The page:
Majority of America’s low-income workers who don’t take sick leave can’t afford to, report finds

·3 min read
 (REUTERS)
(REUTERS)

A majority of American service workers who did not take time away from work for a major life event – including illness, caring for another person, or childbirth – could not afford to do so, according to an analysis of more than 8,500 responses from workers across the US.

Of the workers surveyed, half did not take any leave from their job, according to the report published by Harvard Kennedy School’s Malcolm Wiener Center for Social Policy and University of California San Francisco with data from The Shift Project. The report was first reported by Axios.

Three-quarters of those workers – roughly 71 per cent – did not take any leave or did not take as much as they needed because they could not afford to.

In a subset of an additional 900 workers polled in Washington state, half said they would need at least 80 per cent of their pay, and four in 10 workers said they would need 100 per cent of their pay, to afford to leave work.

One-third of workers feared losing their jobs if they did take leave, and 25 per cent felt pressure to return to work, the report found.

Workers in the survey earn a median hourly wage of $12.75, with 66 per cent reporting household annual incomes of less than $50,000.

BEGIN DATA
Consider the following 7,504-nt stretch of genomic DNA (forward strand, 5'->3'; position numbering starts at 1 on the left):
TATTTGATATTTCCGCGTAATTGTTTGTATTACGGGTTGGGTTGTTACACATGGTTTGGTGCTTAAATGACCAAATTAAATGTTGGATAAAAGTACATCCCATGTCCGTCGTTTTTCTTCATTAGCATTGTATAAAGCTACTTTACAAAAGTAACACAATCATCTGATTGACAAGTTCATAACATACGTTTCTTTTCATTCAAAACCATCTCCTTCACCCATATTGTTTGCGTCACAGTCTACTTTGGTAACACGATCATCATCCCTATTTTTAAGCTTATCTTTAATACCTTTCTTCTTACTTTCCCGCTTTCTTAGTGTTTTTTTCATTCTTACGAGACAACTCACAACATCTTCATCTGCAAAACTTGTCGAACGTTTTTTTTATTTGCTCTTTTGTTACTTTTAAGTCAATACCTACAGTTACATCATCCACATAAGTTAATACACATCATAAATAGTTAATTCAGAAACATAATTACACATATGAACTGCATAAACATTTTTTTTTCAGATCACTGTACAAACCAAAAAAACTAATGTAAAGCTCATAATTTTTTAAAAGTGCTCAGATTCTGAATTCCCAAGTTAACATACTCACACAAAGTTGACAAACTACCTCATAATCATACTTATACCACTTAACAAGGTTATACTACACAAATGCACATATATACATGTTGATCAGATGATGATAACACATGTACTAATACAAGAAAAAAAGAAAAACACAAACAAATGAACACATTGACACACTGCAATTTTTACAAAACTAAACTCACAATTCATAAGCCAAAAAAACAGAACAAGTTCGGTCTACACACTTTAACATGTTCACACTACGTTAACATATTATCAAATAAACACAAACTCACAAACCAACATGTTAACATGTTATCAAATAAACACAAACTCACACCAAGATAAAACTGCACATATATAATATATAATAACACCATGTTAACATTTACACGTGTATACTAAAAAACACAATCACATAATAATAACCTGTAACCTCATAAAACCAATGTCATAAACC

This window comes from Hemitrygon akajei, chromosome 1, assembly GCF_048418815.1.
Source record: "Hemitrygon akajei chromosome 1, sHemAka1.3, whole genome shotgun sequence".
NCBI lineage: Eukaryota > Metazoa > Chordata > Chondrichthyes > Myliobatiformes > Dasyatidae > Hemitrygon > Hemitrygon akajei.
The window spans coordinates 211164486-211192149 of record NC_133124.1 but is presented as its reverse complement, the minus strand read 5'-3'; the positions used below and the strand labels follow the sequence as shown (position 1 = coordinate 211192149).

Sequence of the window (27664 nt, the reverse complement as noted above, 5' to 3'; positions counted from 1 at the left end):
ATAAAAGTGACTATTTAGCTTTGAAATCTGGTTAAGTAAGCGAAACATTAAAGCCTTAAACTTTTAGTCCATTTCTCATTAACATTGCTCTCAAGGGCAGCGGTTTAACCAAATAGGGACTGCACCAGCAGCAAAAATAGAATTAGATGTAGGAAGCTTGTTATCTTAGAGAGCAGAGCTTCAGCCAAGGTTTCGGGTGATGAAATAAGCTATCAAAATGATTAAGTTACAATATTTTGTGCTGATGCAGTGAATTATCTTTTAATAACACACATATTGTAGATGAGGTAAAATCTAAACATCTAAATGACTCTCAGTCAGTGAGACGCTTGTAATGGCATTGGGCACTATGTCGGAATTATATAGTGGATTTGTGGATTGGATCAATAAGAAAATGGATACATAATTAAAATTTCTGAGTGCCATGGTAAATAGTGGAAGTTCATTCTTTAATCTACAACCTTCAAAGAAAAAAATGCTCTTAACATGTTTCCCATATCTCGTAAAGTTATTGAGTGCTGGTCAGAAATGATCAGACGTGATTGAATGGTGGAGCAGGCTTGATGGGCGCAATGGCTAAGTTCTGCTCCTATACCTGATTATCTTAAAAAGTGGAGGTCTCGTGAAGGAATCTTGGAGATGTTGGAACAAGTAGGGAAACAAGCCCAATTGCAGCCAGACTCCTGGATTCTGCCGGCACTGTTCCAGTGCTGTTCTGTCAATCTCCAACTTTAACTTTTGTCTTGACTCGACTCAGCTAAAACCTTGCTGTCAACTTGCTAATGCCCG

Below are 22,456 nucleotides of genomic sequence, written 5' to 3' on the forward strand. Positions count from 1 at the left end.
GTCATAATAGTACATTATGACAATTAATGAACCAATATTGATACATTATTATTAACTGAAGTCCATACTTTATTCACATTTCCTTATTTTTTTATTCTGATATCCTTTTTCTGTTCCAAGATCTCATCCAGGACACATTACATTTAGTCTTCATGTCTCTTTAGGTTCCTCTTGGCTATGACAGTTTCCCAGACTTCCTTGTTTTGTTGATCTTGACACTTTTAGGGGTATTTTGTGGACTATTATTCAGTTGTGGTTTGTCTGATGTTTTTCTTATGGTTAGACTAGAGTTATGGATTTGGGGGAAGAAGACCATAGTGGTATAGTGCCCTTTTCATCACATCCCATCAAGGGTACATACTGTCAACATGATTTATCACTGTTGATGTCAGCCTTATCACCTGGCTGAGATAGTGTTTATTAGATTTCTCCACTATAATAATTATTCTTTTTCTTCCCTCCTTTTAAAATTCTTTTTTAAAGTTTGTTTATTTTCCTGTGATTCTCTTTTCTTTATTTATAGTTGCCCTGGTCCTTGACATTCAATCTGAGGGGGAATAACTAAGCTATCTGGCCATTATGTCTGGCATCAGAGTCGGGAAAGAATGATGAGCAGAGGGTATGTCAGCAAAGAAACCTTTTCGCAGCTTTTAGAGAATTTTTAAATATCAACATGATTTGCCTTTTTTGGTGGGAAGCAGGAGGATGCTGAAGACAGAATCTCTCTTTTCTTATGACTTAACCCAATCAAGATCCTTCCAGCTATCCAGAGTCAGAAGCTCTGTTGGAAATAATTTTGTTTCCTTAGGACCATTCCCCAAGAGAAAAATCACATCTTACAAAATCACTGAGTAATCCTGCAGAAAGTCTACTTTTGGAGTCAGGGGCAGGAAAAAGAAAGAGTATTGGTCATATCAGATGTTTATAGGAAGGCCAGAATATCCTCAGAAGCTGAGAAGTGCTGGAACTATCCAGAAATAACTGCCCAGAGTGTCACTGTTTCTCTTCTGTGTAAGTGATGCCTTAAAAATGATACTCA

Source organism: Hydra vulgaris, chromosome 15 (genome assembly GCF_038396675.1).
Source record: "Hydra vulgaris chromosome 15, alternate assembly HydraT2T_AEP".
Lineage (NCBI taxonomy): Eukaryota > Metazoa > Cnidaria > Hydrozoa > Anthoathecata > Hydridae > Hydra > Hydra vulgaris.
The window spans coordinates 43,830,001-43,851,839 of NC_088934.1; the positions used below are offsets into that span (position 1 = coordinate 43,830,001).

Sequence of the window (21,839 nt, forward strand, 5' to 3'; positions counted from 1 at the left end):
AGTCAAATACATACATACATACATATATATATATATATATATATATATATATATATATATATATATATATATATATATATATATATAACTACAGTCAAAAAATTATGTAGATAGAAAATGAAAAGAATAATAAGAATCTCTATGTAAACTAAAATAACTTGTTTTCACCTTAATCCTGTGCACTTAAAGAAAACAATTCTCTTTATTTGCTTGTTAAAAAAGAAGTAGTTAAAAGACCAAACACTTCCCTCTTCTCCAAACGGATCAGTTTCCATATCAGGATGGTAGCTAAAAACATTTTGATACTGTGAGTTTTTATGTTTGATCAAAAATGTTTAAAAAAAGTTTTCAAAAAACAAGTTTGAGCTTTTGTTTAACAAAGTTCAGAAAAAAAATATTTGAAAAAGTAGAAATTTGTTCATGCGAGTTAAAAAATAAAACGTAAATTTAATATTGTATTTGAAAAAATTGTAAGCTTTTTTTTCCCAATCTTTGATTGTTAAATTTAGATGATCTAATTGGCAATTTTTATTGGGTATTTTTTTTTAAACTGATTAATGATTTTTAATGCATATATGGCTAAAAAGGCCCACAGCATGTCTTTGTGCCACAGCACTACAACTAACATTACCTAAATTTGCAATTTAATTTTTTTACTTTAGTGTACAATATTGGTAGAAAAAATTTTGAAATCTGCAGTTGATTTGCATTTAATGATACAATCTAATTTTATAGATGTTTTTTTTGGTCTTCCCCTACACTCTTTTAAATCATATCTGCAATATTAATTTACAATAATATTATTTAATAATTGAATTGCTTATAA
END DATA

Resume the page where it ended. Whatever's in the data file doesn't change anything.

The study included workers from 85 of the largest companies across food service, retail and delivery industries, including Target, Starbucks and Walmart, the world’s largest retailer.

The report’s findings – collected during the coronavirus pandemic in fall 2020 – underscore the disparities in family and medical leave in the US, with voluntary employer leave policies largely offered to white collar and salaried workers.

A majority of low-wage workers are often “unpaid and unprotected in the event they need time away from work,” with many service workers ineligible for job-protected leave under the Family Medical Leave Act or not provided with employer-supported paid leave programmes, according to the report.

That lack of paid leave “is likely to have been felt especially acutely during the Covid-19 pandemic, because of the surge in health and caregiving needs during this period,” the report found.

“Workers in the service sector – many employed in essential sectors such as grocery, pharmacy, and delivery – found themselves particularly exposed and unprotected while working through the pandemic,” according to the report.

The report also shed light on demographic disparities among low-income workers, with 37 per cent of Black workers taking leave, compared to 52 per cent of white workers and 48 per cent of Hispanic workers.

“As our data suggest, being able to afford leave goes hand in hand with job protection so workers do not fear retaliation,” the report said.

Six states and Washington DC have active paid leave programmes.

President Joe Biden’s proposed American Families Plan would create a national paid leave programme that provides up to 12 weeks of guaranteed paid family and sick leave for US workers.

His pitch is part of his proposed multi-trillion dollar domestic agenda, including federal support for childcare, universal prekindergarten and community college, and sweeping infrastructure improvements.

“No one should have to choose between a job and a paycheck or taking care of themselves, a parent, a spouse, or a child that’s ill,” the president said in remarks from Virginia last month.

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